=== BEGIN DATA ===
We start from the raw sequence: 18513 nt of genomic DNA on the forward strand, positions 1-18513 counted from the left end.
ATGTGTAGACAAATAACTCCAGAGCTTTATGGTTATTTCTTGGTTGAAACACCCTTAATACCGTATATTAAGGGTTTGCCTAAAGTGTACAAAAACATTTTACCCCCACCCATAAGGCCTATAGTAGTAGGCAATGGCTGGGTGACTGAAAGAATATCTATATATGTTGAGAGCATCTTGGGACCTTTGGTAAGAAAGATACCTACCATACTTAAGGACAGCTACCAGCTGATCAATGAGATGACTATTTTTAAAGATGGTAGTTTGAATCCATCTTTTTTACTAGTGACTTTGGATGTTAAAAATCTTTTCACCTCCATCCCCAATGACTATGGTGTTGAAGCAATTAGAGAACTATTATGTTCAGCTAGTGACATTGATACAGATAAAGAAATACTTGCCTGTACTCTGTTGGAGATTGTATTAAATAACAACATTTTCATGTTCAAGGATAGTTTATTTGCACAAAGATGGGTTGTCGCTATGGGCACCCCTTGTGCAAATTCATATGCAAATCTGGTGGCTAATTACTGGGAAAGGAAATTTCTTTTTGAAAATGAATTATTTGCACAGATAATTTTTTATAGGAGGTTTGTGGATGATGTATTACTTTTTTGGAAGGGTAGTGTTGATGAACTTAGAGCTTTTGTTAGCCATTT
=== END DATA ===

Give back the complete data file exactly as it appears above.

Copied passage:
We start from the raw sequence: 18513 nt of genomic DNA on the forward strand, positions 1-18513 counted from the left end.
ATGTGTAGACAAATAACTCCAGAGCTTTATGGTTATTTCTTGGTTGAAACACCCTTAATACCGTATATTAAGGGTTTGCCTAAAGTGTACAAAAACATTTTACCCCCACCCATAAGGCCTATAGTAGTAGGCAATGGCTGGGTGACTGAAAGAATATCTATATATGTTGAGAGCATCTTGGGACCTTTGGTAAGAAAGATACCTACCATACTTAAGGACAGCTACCAGCTGATCAATGAGATGACTATTTTTAAAGATGGTAGTTTGAATCCATCTTTTTTACTAGTGACTTTGGATGTTAAAAATCTTTTCACCTCCATCCCCAATGACTATGGTGTTGAAGCAATTAGAGAACTATTATGTTCAGCTAGTGACATTGATACAGATAAAGAAATACTTGCCTGTACTCTGTTGGAGATTGTATTAAATAACAACATTTTCATGTTCAAGGATAGTTTATTTGCACAAAGATGGGTTGTCGCTATGGGCACCCCTTGTGCAAATTCATATGCAAATCTGGTGGCTAATTACTGGGAAAGGAAATTTCTTTTTGAAAATGAATTATTTGCACAGATAATTTTTTATAGGAGGTTTGTGGATGATGTATTACTTTTTTGGAAGGGTAGTGTTGATGAACTTAGAGCTTTTGTTAGCCATTT